Most of the bars the Fire Department inspects have no problems, and those that do are usually minor, Sullivan said. Still, her department has closed 17 bars for violations, mostly overcrowding. Almost all were allowed to reopen the next day.
Martyrs, 3855 N. Lincoln Ave., was closed Saturday night about an hour into a concert by the Spanish group Ojos de Brujo. Fire Department inspectors told the club's owner the building was overcrowded.
Two weeks earlier, on the weekend of Jan. 30, fire officials inspected 58 venues. Of those, 13 had violations and one was closed for the night--Quenchers.
The bar's owner, Earle Johnson, said he was celebrating his 61st birthday when fire officials paid a visit Jan. 31 to the bar at 2401 N. Western Ave. The violation, he admits, was obvious.
"I'm not debating the count or the fact that we were over capacity," Johnson said. "I feel bad that it happened during a birthday celebration. They came when we were as full as we've ever been."
Johnson said his occupancy limit is 50 people despite 1,600 square feet of space, in part because of two of his emergency exit doors previously opened inward instead of outward. He said he has fixed the doors and re-applied for a larger occupancy limit but has not heard back from the city.
Saturday night, he instructed the front-door bouncer to stop letting people in after the bouncer's hand-held counter hit 65 people, calling it a "judgment call."
Johnson said he allowed more people in than his legal limit because he thought his bar was safe and because he wanted to make money.
"We don't have a cover and you need a certain number of people to pay the bills," Johnson said.
At the time, the bar did not appear crowded, with some stools unoccupied and a couch near the door empty.
"It's difficult because right now, someone comes through the door and says, "What do you mean there's no room? There's plenty of room,'" Johnson said.
Other bar operators said they, too, had trouble staying under their legal occupancy limits Saturday night. At the Green Dolphin Street jazz club at 2200 N. Ashland Ave., manager Sam Sproviero said that at one point Saturday night, an estimated 275 to 300 people filled the club. The club's official occupancy limit is 204.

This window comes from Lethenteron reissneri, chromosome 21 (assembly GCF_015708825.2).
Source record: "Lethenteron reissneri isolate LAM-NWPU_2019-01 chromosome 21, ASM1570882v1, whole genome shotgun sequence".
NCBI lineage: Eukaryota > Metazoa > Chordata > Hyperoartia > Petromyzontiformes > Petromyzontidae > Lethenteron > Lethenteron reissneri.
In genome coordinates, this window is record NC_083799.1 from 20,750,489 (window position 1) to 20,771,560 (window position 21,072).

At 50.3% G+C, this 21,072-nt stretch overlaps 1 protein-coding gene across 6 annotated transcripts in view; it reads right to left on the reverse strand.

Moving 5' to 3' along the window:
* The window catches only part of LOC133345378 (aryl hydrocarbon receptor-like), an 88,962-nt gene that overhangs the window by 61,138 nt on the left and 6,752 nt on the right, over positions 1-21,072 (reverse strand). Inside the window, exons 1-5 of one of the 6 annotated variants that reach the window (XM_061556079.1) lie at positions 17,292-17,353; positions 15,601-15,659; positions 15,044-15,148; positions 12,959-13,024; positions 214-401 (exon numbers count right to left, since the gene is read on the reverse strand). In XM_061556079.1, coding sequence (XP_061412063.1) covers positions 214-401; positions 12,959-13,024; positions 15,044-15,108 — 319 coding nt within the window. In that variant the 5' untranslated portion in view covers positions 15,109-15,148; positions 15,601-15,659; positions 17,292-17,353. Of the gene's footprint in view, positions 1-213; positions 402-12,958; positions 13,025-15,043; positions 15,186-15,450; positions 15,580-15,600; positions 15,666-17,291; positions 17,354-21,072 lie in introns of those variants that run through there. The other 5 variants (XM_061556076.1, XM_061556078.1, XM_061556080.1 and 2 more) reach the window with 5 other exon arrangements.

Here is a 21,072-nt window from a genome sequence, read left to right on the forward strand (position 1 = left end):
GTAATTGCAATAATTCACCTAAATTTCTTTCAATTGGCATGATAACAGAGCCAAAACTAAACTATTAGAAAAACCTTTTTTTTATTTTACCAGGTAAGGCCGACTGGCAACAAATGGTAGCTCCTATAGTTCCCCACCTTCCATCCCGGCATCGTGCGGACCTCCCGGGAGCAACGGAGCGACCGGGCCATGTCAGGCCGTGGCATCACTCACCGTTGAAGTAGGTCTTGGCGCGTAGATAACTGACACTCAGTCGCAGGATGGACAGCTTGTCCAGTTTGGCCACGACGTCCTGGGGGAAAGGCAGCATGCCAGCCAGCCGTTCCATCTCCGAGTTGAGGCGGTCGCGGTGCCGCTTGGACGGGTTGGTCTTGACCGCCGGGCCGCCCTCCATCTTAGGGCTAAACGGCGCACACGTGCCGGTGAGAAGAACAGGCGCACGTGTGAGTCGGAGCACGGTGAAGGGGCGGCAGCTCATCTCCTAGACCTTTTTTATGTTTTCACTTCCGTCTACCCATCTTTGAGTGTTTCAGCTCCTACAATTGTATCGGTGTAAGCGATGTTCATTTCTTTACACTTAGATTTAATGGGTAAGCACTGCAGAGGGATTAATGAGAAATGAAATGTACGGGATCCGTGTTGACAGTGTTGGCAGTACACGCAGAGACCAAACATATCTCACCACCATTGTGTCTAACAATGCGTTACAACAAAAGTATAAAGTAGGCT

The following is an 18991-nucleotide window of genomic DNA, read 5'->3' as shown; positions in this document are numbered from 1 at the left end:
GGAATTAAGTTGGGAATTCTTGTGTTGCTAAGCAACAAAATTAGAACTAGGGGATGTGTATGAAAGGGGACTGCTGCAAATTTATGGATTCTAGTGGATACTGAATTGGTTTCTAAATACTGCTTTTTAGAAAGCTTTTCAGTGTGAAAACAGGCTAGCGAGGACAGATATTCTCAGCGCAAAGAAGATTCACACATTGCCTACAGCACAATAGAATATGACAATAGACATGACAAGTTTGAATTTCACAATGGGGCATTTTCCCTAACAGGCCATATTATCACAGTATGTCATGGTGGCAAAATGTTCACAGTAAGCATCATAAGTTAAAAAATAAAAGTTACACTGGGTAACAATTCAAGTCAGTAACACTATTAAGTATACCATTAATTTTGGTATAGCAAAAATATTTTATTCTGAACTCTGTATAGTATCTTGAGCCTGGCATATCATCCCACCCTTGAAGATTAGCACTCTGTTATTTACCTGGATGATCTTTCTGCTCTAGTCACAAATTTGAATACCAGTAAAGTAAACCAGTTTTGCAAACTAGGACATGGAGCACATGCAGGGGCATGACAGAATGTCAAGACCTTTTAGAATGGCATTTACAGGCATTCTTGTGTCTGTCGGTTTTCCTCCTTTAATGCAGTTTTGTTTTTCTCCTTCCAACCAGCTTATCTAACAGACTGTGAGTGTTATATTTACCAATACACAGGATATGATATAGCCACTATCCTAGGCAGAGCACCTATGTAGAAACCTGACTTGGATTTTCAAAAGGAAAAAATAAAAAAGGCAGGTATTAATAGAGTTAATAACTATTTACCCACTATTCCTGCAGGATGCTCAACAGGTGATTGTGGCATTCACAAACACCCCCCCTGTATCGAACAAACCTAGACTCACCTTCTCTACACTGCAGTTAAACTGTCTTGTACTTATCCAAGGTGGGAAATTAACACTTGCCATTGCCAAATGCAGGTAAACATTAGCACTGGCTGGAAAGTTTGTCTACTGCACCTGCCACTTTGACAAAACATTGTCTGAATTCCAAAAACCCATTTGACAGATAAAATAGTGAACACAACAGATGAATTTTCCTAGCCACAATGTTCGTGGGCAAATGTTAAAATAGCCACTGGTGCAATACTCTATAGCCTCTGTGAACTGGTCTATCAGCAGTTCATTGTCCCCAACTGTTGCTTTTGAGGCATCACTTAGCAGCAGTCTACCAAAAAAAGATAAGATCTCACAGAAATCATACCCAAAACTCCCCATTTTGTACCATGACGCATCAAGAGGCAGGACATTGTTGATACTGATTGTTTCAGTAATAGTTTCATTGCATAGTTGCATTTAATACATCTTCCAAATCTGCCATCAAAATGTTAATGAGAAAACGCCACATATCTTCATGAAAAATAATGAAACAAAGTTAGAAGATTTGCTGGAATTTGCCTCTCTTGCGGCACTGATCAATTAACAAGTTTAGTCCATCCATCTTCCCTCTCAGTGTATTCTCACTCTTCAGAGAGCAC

Sproviero said that many of the people had come over from the restaurant portion of the business, which was busy because of Valentine's Day. The manager said he did not think the club was too crowded and that he would have stopped people from going into the club had he thought it was dangerous.
Less than 2 miles away, at Biology nightclub, 901 W. Weed St., a manager's count of patrons inside was 238, even though a capacity placard behind the bar said only 203 were allowed.
But there is evidence the city's crackdown is having an impact. While inspectors continue to find violations, clubgoers say the bars they frequent are less crowded.
Often, they said, lines to get in are longer because more bars are stopping customers from going in once the clubs have reached capacity.
Matthew Grasse, 35, said some bars have eased off a bit on ultra-strict policies that were enacted immediately after the E2 tragedy, but changes are still visible.
"It definitely did not go back to business as usual," Grasse said as he hung out in Berlin, 954 W. Belmont Ave., Friday night. "I think the point was made."
At Le Passage on Rush Street, partygoers were still in line outside at 2:30 a.m. when two police officers conducted a routine check.
"They came in just as we were nearing capacity," said the club's manager, Arturo Gomez. "They wanted to make sure we were on the same page, and we were."
City officials say that is the goal.
"I think people are getting the message because when we start to receive calls for overcrowding at Chuck E. Cheese's, I think people are letting the owners know that they won't tolerate that," said Cortez Trotter, the city's chief of emergency management and communication.
By Jon Yates and Dan Mihalopoulos. Grace Aduroja, Ofelia Casillas, Rick Jervis, Ana Beatriz Cholo, and Red Eye reporters Kathryn Masterson and Jimmy Greenfield contributed.
-----To see more of the Chicago Tribune, or to subscribe to the newspaper, go to http://www.chicago.tribune.com/
(c) 2004, Chicago Tribune. Distributed by Knight Ridder/Tribune Business News.